Friday, October 2, 2015

Mares Spearfishing Hero Scuba Knife

That's what my trusted dive knife looked like when I first bought it. There isn't really much of a need for carrying a knife when teaching or diving here in Roatan, but it's always good to have one. You just never know when you may come up on some tangled fishing line. Yanking on those lines may lead to pretty deep cuts on your fingers. Having a knife sure comes in handy. If you happen to be hunting lionfish with your authorized Hawaiian sling, that might be yet another instance where having a knife might be helpful. I just don't see the need to carry a Rambo knife complete with thread in the event one must perform their own stitching. Naturally when I saw this compact knife I had to have it. 

As most subscribers to Dive Gear Review know, the gear we choose to try gets used just about daily and multiple times a day. Perhaps the hero knife was not used for cutting or prying a whole lot but it sure did go along for the dives. It lasted less than four months. Today I'm left with a deeply corroded knife which may still very well work, but it looks revolting and has been reclassified as a paper weight up until I write this review. Afterwards, I'll take it over to the Mares store whom will most likely replace it. The issue is not how good or bad the warranty is, it's does the said product pass the usage test.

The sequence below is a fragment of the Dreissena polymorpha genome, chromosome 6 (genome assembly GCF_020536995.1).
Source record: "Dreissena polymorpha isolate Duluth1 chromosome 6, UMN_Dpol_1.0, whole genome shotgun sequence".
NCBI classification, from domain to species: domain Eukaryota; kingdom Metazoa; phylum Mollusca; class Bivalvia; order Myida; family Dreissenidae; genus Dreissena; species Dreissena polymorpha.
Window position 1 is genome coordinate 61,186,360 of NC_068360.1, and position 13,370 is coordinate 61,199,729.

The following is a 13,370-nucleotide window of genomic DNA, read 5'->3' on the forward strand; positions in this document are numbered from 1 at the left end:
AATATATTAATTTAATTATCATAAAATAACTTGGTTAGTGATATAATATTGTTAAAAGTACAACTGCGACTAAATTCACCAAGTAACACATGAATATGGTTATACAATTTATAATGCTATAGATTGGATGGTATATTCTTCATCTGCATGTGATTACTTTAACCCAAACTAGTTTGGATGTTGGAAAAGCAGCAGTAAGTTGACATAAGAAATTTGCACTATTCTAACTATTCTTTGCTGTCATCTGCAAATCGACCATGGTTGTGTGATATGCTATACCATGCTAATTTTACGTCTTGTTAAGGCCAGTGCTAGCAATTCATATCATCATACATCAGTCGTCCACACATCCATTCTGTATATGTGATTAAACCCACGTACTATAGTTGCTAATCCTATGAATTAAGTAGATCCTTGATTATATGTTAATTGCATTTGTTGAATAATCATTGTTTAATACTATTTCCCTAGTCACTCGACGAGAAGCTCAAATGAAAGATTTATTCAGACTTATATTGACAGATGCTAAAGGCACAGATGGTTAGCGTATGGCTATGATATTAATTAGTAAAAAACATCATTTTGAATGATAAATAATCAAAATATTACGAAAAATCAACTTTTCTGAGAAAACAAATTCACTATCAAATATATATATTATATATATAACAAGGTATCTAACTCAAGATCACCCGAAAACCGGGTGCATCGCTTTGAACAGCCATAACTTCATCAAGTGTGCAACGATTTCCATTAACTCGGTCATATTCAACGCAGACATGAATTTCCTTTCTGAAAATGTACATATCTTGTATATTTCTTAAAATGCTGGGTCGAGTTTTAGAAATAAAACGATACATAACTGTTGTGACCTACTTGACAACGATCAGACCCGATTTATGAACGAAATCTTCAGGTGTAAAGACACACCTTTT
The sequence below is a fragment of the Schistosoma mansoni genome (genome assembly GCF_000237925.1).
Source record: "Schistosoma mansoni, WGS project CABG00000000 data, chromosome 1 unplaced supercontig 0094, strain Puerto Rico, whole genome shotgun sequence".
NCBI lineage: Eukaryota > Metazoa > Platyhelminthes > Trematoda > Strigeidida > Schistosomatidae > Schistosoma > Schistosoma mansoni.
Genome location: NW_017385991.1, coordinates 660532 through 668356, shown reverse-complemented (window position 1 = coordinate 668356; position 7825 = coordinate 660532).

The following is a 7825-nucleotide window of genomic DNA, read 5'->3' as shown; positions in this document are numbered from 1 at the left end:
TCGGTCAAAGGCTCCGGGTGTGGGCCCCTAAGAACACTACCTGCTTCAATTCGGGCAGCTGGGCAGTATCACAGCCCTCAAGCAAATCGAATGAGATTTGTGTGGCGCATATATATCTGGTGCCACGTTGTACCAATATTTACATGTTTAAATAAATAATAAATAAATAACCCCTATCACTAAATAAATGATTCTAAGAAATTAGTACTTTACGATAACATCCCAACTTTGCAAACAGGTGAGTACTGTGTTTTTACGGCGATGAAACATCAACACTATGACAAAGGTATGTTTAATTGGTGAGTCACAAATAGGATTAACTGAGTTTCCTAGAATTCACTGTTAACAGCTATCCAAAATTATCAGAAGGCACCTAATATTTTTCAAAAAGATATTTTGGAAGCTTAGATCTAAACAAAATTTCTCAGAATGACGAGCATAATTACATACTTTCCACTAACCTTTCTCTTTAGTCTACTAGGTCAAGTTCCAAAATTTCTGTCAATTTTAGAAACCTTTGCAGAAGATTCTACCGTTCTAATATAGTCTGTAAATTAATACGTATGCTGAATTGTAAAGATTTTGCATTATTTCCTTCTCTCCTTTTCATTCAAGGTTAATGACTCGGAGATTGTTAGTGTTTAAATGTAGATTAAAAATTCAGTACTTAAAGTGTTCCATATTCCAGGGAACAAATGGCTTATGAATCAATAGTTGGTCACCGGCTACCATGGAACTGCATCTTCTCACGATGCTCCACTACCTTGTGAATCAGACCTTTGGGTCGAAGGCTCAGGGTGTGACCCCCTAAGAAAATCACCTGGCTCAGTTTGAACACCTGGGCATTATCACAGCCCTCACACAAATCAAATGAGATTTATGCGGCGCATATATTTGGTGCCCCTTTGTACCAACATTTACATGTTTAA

The verdict is a loud NO! It lasted less than 200 dives. Dip and Dive has this knife selling for $39.95. It's not going to set you back that much, but we are looking for excellent gear. And so the compact dive knife quest continues. 

For those who may suggest rinsing gear after every use, done. Our gear gets rinsed in fresh water after every use. Other items such as D-rings, flash lights, and brass clips used as part of the daily gear didn't undergo such corrosion. Neither did the GoPro3, the screws on the housing nor the selfie stick. Even when replaced by warranty, we shall look for another option. 

We look forward to ramping up the dive gear reviews.